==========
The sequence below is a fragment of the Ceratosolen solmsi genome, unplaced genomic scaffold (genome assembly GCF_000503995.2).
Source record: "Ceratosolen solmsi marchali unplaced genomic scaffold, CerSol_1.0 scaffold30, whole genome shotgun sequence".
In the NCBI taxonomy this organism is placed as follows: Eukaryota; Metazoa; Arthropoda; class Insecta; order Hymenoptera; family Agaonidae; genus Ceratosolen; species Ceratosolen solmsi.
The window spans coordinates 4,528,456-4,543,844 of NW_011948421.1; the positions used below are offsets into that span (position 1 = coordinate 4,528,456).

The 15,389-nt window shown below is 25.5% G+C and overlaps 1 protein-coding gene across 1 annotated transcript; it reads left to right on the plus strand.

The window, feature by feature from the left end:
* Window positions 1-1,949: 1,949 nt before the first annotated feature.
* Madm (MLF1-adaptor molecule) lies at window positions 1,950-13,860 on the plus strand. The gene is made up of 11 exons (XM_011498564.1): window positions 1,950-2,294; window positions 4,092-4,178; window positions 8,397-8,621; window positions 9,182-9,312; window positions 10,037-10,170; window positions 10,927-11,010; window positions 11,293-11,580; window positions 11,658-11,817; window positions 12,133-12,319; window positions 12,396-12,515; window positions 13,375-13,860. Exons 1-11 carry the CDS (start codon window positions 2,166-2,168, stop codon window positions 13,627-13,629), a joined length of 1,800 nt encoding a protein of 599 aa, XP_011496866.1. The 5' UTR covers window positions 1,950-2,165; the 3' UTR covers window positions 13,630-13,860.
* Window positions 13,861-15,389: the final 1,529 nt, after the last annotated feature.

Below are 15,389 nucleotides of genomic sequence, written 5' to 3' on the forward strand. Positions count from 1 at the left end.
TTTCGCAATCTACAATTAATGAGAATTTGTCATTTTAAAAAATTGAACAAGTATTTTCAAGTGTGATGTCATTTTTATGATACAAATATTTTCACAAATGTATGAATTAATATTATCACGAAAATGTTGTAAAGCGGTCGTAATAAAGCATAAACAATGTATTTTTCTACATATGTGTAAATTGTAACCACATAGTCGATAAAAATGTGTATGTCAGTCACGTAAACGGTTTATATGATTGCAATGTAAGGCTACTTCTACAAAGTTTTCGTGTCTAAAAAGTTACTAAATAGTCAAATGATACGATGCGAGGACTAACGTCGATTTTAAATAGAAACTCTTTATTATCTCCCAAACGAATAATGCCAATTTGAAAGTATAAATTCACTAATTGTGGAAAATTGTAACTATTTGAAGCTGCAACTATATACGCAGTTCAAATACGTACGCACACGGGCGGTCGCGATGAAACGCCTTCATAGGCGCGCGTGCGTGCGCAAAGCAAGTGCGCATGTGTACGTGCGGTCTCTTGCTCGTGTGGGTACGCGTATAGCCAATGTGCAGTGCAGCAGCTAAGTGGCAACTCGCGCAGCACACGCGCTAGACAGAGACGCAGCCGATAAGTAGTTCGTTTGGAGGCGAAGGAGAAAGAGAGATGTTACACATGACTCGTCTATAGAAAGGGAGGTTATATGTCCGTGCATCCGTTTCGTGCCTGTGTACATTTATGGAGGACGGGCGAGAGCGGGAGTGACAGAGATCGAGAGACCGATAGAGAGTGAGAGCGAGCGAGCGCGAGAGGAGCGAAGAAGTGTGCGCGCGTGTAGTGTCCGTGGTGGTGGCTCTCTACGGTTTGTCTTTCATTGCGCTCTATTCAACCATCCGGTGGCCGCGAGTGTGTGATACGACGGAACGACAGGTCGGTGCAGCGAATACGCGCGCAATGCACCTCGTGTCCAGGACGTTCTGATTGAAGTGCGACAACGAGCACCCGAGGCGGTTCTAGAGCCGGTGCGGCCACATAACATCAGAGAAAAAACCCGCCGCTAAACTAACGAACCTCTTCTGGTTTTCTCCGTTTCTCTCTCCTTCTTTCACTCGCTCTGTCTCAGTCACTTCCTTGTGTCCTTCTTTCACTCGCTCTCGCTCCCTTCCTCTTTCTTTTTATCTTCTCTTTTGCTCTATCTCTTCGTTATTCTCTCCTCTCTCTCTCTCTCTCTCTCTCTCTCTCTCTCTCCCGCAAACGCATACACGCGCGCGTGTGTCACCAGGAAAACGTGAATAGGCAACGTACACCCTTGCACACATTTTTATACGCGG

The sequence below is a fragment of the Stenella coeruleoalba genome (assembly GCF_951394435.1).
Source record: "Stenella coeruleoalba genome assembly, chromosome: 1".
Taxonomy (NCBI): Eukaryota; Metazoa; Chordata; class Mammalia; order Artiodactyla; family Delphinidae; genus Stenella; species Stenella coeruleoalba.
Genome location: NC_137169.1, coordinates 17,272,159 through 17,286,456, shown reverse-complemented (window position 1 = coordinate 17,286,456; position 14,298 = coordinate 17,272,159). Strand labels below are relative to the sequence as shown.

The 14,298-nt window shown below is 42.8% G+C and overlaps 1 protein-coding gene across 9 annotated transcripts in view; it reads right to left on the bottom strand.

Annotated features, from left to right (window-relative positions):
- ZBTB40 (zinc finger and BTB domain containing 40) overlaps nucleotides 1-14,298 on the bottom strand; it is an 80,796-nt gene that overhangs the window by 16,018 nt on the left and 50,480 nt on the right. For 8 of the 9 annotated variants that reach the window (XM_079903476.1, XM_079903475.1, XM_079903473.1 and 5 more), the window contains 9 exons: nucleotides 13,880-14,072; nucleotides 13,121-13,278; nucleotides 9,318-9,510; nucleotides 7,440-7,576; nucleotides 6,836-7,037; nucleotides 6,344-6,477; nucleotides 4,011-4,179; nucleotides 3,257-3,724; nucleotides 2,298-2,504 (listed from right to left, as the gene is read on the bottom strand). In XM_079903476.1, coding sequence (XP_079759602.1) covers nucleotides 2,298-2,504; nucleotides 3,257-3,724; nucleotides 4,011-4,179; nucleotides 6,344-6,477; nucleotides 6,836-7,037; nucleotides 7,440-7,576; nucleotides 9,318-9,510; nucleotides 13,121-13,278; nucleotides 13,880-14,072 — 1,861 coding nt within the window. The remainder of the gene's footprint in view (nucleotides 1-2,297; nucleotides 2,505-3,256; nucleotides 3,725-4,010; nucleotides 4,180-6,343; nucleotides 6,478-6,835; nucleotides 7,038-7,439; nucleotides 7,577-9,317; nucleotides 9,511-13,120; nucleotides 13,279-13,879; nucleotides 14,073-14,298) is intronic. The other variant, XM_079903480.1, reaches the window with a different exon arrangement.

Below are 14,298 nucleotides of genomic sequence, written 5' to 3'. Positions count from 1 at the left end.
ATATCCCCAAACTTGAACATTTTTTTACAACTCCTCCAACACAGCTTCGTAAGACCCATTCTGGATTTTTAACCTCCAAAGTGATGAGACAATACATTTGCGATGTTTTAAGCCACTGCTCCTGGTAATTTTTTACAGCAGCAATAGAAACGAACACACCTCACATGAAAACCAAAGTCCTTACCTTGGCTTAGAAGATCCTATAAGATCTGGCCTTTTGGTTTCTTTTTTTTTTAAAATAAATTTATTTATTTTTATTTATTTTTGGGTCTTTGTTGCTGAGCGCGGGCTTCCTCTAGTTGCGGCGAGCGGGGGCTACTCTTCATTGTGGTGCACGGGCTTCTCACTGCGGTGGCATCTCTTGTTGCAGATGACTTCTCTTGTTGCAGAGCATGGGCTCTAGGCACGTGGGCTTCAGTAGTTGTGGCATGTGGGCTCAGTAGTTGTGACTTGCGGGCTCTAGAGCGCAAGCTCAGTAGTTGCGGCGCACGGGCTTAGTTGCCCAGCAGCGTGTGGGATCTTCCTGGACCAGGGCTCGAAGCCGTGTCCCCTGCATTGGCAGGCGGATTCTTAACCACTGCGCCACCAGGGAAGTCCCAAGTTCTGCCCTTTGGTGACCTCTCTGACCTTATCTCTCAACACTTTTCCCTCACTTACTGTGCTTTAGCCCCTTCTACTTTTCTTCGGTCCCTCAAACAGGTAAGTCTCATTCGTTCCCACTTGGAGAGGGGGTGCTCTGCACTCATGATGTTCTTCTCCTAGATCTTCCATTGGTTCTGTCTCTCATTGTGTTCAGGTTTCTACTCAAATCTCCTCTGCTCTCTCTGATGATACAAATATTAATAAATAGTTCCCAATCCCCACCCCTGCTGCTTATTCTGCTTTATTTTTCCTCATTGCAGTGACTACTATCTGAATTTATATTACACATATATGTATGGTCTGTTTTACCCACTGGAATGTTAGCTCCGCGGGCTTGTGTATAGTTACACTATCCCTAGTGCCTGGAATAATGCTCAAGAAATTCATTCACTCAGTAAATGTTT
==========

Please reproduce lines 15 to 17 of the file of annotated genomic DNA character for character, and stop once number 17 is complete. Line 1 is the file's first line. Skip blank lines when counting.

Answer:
Genome location: NC_137169.1, coordinates 17,272,159 through 17,286,456, shown reverse-complemented (window position 1 = coordinate 17,286,456; position 14,298 = coordinate 17,272,159). Strand labels below are relative to the sequence as shown.

The 14,298-nt window shown below is 42.8% G+C and overlaps 1 protein-coding gene across 9 annotated transcripts in view; it reads right to left on the bottom strand.

Annotated features, from left to right (window-relative positions):